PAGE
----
This may be of interest re eBird:
The article commences:
'Birders have a borderline obsessive tendency to keep records. From big days to life lists, many birders find joy in quantifying their bird-watching experiences. The citizen science project eBird, a collaboration between the Cornell Lab of Ornithology and Audubon
that allows birders to track their states in real-time, harnesses this urge—with riveting results.
'So here are some numbers for all of the stat-happy birders out there: Since the project was launched in 2002, eBirders have submitted records for a staggering 98 percent of all bird species that exist today. That’s 10,055 out of 10,301 possible species.
In July 2014, eBird posted an
article highlighting the species that were missing from their records and called for eBirders to fill in the gaps. Within 45 days of posting the article, eBird received accounts chronicling sightings of 92 of the 246 previously missing species.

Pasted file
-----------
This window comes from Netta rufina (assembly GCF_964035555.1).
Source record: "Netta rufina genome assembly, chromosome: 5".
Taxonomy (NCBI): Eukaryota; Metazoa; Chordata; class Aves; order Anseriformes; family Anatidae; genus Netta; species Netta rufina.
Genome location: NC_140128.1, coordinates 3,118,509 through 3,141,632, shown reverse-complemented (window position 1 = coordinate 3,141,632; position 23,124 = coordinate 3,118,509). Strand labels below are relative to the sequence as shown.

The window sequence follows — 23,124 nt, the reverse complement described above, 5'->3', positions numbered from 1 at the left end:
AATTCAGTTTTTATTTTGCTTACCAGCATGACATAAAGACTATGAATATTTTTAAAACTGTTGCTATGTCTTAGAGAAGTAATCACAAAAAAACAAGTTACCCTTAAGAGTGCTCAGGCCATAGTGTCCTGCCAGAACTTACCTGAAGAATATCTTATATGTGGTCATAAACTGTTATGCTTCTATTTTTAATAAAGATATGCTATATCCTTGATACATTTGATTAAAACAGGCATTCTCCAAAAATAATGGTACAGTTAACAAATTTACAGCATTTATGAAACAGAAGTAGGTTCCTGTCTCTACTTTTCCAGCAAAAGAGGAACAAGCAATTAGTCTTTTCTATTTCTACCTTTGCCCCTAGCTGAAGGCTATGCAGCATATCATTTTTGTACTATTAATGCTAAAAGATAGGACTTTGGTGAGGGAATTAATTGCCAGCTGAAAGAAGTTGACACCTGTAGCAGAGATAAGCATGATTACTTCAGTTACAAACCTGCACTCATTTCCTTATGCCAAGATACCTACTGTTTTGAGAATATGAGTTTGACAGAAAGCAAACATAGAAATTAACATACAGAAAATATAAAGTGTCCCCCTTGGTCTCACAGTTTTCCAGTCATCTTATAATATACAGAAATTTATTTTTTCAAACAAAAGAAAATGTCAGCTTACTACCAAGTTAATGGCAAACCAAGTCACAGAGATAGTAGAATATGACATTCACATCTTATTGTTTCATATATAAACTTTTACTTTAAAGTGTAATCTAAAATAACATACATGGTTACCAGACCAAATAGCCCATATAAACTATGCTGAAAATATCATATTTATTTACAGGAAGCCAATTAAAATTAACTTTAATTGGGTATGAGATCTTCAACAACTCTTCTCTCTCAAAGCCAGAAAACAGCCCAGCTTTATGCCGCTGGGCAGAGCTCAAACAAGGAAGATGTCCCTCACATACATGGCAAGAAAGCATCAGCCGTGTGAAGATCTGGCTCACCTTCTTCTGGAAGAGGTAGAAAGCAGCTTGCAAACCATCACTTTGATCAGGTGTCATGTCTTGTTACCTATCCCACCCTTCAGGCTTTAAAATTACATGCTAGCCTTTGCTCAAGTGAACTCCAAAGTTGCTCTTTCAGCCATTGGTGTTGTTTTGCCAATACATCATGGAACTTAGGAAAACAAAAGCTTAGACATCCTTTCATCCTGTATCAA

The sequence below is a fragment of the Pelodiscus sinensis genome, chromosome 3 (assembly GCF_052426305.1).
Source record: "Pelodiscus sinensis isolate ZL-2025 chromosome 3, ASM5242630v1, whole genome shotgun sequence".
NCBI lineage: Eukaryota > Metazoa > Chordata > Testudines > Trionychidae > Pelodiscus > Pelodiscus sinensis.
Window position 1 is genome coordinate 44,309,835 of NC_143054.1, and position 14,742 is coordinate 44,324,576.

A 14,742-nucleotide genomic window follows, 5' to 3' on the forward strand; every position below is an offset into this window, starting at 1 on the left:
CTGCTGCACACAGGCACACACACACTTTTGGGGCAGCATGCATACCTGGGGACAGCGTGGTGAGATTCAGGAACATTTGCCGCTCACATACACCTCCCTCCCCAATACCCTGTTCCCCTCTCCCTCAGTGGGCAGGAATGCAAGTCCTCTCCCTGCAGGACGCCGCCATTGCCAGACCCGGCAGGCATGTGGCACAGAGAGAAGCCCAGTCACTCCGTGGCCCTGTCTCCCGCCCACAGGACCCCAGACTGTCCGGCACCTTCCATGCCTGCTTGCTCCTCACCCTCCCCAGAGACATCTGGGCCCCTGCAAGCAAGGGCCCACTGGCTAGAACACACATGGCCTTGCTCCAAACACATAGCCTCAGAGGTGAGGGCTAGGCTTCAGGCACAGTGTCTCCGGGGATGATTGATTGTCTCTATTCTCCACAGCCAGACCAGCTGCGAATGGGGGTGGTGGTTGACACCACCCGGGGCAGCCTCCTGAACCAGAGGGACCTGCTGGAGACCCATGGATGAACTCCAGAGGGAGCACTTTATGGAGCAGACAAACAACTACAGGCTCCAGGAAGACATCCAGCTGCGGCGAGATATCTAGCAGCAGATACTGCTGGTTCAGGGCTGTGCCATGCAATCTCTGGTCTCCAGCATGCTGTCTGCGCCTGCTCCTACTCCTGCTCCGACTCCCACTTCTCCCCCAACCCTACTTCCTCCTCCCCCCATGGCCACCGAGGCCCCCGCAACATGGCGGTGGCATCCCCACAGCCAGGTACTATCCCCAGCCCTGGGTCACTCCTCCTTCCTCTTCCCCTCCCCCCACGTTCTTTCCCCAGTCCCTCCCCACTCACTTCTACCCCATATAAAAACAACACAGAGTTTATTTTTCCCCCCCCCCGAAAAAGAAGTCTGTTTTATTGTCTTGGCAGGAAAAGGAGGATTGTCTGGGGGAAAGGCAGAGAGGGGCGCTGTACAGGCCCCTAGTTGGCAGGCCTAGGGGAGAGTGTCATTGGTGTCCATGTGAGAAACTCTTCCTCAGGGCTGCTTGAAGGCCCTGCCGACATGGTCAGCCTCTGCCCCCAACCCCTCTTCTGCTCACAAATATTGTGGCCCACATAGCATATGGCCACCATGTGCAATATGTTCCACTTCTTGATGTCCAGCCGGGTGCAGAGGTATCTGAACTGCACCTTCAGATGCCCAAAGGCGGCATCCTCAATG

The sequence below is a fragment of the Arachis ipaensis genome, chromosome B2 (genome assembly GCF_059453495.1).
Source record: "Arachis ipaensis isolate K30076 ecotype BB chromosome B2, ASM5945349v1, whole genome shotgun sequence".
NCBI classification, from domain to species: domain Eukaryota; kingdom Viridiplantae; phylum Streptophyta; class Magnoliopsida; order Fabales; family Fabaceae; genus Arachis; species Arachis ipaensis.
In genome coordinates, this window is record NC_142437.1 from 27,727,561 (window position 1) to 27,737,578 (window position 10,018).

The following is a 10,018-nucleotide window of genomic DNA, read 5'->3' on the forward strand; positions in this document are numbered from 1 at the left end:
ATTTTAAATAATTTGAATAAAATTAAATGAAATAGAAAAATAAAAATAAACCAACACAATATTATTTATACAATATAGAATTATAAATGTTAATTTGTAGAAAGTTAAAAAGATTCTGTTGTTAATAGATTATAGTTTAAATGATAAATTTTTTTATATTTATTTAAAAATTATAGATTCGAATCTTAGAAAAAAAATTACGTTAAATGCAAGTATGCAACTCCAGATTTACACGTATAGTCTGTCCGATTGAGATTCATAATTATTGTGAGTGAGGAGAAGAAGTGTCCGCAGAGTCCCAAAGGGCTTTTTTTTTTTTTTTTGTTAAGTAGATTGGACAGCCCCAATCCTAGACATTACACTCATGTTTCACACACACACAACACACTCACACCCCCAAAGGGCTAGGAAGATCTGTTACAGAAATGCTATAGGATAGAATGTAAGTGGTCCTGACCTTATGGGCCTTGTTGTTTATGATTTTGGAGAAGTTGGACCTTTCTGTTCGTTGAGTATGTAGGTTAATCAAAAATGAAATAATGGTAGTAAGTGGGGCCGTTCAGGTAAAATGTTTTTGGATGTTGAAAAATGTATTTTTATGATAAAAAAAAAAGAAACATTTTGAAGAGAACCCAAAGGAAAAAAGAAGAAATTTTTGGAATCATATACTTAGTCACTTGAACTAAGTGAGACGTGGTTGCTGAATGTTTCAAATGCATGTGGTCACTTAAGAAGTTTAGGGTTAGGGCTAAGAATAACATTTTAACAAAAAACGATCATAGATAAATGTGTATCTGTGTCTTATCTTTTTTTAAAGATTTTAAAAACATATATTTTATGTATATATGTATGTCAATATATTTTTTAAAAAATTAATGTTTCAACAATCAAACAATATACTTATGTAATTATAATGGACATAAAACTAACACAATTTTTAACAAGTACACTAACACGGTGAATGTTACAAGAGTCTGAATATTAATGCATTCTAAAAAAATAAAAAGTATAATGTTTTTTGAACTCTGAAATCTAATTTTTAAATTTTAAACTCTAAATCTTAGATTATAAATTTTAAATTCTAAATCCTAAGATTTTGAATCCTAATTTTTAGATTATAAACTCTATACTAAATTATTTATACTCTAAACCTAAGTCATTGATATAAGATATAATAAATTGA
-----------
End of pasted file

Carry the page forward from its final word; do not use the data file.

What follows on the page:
'These numbers are a testament to eBirders’ dedication to contributing to science and conservation. But numbers can’t tell the whole story. They don’t tell of the long journeys to remote locations and grueling hikes that went into collecting data in remote
locations, or the ecstatic moments when a rare bird first comes into view.
'While eBird’s data is freely available, to hear the tales behind the numbers we had to ask eBirders themselves. Here’s what some of them had to say about their rare sightings.'
As of today, Eremaea eBird has 823 species recorded in Australia, and 274 recorded in the ACT.
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